For Trauma and Beyond, an Argument for Health Care That Comes to You
Most of us probably imagine sexual health screening and primary health services as events that occur in large buildings in relatively cold and sterile conditions. For the most part, that works well. But what if those same services and more could be conducted—with the same level of professionalism and discipline—while you lounged in the comforts of your own home?
Home health visits are an old concept largely relegated to antiquity. But there's room for a home health revival in the wake of COVID-19. According to Christine Brennan, a registered nurse in Louisiana and an associate professor at Louisiana State University's School of Public Health, the obstacle to home health often boils down to liability, especially as related to disease prevention and ongoing healthcare issues.
It's hard, though, to refute the fact that more options for care typically lead to better-managed care for the patient. With that philosophy in mind, it makes you wonder where American discomfort with home health for primary and/or sexual health care originated.
Understanding home health discomfort
"The discomfort really comes from our upbringing," said Karol Darsa, Psy. D., a licensed psychologist who wrote a book on trauma mapping, "The Trauma Map," and owns a trauma treatment center in Los Angeles. "In terms of prevention, the ideal situation would be, the moment a child is born and when they leave the hospital, a social worker follows the family and helps them. Not just about, like, how to change the diaper and whatnot, but it's like, 'What are the emotions that come up?' 'How do parents deal with the frustration?' and 'What do they teach the kids about emotions?' Could you imagine?"
Tracking this idea forward in life, it's easy to see how this could play out positively in terms of complex social problems such as intimacy issues, addictive tendencies, sexual compulsions and more. Many people don't realize the different ways these struggles affect them negatively until it's too late, and by that time, they've already arrived at the very lowest point of their journey.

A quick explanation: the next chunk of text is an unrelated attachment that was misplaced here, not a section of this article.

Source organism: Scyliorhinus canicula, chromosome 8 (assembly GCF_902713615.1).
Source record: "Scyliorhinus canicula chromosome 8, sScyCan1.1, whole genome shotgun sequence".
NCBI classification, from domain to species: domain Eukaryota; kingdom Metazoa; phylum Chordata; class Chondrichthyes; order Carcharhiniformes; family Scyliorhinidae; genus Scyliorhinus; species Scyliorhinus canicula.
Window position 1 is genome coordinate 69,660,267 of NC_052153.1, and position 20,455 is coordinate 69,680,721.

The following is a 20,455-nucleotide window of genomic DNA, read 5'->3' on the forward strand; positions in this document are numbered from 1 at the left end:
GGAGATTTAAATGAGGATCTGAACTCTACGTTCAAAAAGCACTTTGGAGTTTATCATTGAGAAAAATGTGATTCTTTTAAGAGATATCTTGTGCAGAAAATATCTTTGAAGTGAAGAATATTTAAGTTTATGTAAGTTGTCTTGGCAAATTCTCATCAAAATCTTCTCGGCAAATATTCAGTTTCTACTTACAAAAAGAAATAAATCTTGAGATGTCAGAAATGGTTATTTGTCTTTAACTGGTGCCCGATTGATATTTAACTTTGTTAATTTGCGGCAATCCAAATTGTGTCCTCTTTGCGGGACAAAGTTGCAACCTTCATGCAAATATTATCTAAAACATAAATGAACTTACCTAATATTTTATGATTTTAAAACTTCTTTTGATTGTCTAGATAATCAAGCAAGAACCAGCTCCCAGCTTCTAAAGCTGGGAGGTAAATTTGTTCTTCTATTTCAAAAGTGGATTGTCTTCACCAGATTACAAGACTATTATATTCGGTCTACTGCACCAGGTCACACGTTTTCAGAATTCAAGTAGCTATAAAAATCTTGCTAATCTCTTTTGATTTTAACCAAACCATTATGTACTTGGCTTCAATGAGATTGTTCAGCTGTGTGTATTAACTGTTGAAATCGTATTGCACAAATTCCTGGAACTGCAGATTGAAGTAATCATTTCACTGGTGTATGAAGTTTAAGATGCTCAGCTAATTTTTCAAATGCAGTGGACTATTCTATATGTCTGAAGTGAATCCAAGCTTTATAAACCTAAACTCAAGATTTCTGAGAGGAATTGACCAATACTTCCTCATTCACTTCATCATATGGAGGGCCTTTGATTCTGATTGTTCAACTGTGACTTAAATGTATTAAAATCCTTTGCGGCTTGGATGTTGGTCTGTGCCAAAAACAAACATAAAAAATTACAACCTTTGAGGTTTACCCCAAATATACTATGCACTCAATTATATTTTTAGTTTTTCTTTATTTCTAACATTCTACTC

"For a lot of people, it's when they hit rock bottom," Darsa said. "But for some of them? No. Thank God, some people become aware of what they're doing and how detrimental it is way before rock bottom."
Home visits already occur across many different categories of social and medical work in the United States. For some people, the concept of the home visit might be tainted by stories they've heard or perceptions they've formed around the negligent actions of social workers and others who sometimes make a home visit a part of their work. For what it's worth, the bad actors are typically an exception rather than the rule.
We've all heard stories of medical providers with too many patients on their client list and too many homes to visit. It's true people who are unable to leave the home for vital support services are often uniquely vulnerable. But these examples are typical byproducts of institutional systems that have long sought to recover from decades, if not centuries, of poor medical choices sometimes causing more harm than good to patients.